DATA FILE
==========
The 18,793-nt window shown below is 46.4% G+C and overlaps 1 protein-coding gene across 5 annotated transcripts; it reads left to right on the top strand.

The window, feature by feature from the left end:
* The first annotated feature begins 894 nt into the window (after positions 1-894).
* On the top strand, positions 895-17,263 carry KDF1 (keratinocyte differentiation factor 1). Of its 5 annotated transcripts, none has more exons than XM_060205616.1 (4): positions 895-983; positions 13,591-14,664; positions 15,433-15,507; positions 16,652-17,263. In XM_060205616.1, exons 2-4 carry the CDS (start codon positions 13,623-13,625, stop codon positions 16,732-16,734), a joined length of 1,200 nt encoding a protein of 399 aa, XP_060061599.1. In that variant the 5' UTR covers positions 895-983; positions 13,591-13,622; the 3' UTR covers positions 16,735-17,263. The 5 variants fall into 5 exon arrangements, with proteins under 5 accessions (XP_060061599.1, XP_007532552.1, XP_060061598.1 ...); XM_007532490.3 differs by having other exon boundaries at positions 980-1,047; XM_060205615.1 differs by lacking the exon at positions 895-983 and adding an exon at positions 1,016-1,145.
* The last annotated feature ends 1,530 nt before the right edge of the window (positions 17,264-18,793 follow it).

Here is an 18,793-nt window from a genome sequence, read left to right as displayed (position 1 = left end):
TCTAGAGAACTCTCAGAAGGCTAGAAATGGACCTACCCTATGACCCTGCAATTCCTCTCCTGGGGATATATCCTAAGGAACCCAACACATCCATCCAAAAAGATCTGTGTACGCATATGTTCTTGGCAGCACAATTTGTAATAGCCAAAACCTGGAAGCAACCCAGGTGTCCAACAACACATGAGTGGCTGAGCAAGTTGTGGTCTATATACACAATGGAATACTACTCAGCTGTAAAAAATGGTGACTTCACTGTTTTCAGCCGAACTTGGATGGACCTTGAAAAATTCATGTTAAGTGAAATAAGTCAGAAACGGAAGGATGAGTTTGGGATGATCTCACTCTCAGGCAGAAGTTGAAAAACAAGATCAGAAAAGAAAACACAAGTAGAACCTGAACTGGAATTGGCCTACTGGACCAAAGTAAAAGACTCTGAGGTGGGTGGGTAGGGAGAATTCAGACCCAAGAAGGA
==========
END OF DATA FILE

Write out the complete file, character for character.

The 18,793-nt window shown below is 46.4% G+C and overlaps 1 protein-coding gene across 5 annotated transcripts; it reads left to right on the top strand.

The window, feature by feature from the left end:
* The first annotated feature begins 894 nt into the window (after positions 1-894).
* On the top strand, positions 895-17,263 carry KDF1 (keratinocyte differentiation factor 1). Of its 5 annotated transcripts, none has more exons than XM_060205616.1 (4): positions 895-983; positions 13,591-14,664; positions 15,433-15,507; positions 16,652-17,263. In XM_060205616.1, exons 2-4 carry the CDS (start codon positions 13,623-13,625, stop codon positions 16,732-16,734), a joined length of 1,200 nt encoding a protein of 399 aa, XP_060061599.1. In that variant the 5' UTR covers positions 895-983; positions 13,591-13,622; the 3' UTR covers positions 16,735-17,263. The 5 variants fall into 5 exon arrangements, with proteins under 5 accessions (XP_060061599.1, XP_007532552.1, XP_060061598.1 ...); XM_007532490.3 differs by having other exon boundaries at positions 980-1,047; XM_060205615.1 differs by lacking the exon at positions 895-983 and adding an exon at positions 1,016-1,145.
* The last annotated feature ends 1,530 nt before the right edge of the window (positions 17,264-18,793 follow it).

Here is an 18,793-nt window from a genome sequence, read left to right as displayed (position 1 = left end):
TCTAGAGAACTCTCAGAAGGCTAGAAATGGACCTACCCTATGACCCTGCAATTCCTCTCCTGGGGATATATCCTAAGGAACCCAACACATCCATCCAAAAAGATCTGTGTACGCATATGTTCTTGGCAGCACAATTTGTAATAGCCAAAACCTGGAAGCAACCCAGGTGTCCAACAACACATGAGTGGCTGAGCAAGTTGTGGTCTATATACACAATGGAATACTACTCAGCTGTAAAAAATGGTGACTTCACTGTTTTCAGCCGAACTTGGATGGACCTTGAAAAATTCATGTTAAGTGAAATAAGTCAGAAACGGAAGGATGAGTTTGGGATGATCTCACTCTCAGGCAGAAGTTGAAAAACAAGATCAGAAAAGAAAACACAAGTAGAACCTGAACTGGAATTGGCCTACTGGACCAAAGTAAAAGACTCTGAGGTGGGTGGGTAGGGAGAATTCAGACCCAAGAAGGA